On November 22, the U.S. Commodity Futures Trading Commission (CFTC) announced that two whistleblowers received approximately $1 million for the “significant information and substantial assistance” they provided to the agency “during the underlying investigation.” The whistleblowers’ help “led the CFTC to bring a successful enforcement action.”
The award determination document shows that four whistleblowers filed award claims, but only two whistleblowers’ claims were accepted by the Claims Review Staff (CRS). The CRS recommended the denial of the two whistleblowers’ claims because “they failed to meet the requirements of Section 23 of the [Commodity Exchange Act] and the Rules.”
Both whistleblowers who received awards “voluntarily provided the Commission with original information that led to the successful enforcement of a covered action.” The first whistleblower, Claimant 1, “provided unique [redacted] information that was previously unknown to the Commission.” The information Claimant 1 provided was also “sufficiently specific, credible and timely that it, along with other documents and information, caused staff of the Commission’s Division of Enforcement…to open the investigation that led to the Covered Action.” Additionally, Claimant 1 “voluntarily provided information to another regulatory authority.”
Claimant 2 also “provided unique [redacted] information, much of which was previously unknown to the Commission.” Both whistleblowers provided information “that significantly contributed to the success of the Covered Action.” However, the CRS decided that Claimant 1 will receive a higher percentage of the award “because of the key role that Claimant 1’s information played in causing the Division to open the investigation that led to the Covered Action and focusing the Division’s efforts during the investigation’s earliest stages.” As such, “Claimant 2 will receive a smaller share of the award because they “reported to the Commission while the investigation was ongoing.”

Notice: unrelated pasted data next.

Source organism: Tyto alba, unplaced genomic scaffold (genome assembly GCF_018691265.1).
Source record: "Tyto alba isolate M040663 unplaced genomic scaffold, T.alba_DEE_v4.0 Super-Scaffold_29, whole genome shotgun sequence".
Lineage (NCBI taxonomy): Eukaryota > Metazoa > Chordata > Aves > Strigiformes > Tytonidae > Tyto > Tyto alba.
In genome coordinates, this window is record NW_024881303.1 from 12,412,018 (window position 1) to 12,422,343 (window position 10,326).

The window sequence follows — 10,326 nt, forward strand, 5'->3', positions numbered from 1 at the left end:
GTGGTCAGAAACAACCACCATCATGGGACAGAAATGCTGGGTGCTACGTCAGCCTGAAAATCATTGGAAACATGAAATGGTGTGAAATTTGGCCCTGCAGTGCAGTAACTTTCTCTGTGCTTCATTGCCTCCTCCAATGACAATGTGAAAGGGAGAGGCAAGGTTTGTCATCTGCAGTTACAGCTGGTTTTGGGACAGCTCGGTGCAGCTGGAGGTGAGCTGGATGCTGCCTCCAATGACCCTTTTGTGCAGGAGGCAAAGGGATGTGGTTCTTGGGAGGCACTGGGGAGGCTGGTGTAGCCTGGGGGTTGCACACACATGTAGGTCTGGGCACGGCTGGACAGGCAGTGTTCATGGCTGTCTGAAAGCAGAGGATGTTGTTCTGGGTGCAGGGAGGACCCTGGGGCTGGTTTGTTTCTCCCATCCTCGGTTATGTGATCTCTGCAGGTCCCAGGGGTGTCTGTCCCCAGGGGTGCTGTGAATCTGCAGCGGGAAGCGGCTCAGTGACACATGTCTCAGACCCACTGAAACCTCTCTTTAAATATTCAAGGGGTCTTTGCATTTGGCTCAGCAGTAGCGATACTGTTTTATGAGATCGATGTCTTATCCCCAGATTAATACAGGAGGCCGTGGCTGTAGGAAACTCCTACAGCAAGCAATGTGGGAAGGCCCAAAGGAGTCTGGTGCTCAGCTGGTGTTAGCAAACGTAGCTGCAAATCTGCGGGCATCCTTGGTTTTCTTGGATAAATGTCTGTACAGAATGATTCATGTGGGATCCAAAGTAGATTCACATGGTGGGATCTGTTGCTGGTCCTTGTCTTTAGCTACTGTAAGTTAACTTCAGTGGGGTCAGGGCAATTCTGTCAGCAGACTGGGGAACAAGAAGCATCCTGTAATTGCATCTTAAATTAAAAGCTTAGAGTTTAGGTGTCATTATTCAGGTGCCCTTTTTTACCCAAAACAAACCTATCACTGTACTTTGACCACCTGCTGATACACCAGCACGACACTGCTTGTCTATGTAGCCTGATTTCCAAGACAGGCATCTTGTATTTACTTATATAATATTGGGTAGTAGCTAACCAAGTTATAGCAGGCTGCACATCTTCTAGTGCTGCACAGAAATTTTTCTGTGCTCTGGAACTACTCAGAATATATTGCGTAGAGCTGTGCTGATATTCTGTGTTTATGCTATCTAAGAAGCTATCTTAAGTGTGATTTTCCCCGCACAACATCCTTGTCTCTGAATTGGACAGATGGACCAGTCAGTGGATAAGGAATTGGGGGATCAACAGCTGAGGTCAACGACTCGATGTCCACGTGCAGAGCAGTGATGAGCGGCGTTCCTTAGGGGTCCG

“The CFTC’s Whistleblower Program already made history with the announcement of the largest-ever Dodd-Frank Act whistleblower award last month,” said CFTC Acting Director of Enforcement Vincent McGonagle in the press release. “The CFTC will continue to reward deserving whistleblowers who help the CFTC root out misconduct.”
The award McGonagle mentions was doled out to a CFTC whistleblower to the tune of almost $200 million in mid-October, the largest CFTC whistleblower award to date.
“It is not always the case that the first tipster gets a higher award, but in this case, where both claimants significantly contributed to the action, it was the first claimant’s information that played a key role in leading the CFTC to open an investigation,” added Whistleblower Office Director Christopher Ehrman. “This matter demonstrates that whistleblowers can receive an award for their role in causing the CFTC to open an investigation or for significantly contributing to an already open investigation, or both.”
Since issuing its first award in 2014, the CFTC has given awards to whistleblowers totaling approximately $300 million. “Those awards are associated with enforcement actions that have resulted in monetary sanctions totaling more than $3 billion,” the press release states. “The CFTC issues awards related not only to the agency’s enforcement actions, but also in connection with actions brought by other domestic or foreign regulators if certain conditions are met.”
All whistleblower awards are paid out of the CFTC Customer Protection Fund, which is “financed entirely through monetary sanctions paid to the CFTC by violators” of the Commodity Exchange Act. Earlier in the year, President Biden signed into law emergency legislation to save the Fund from financial collapse; it had become endangered due to its own success and depleted from the number of awards issued.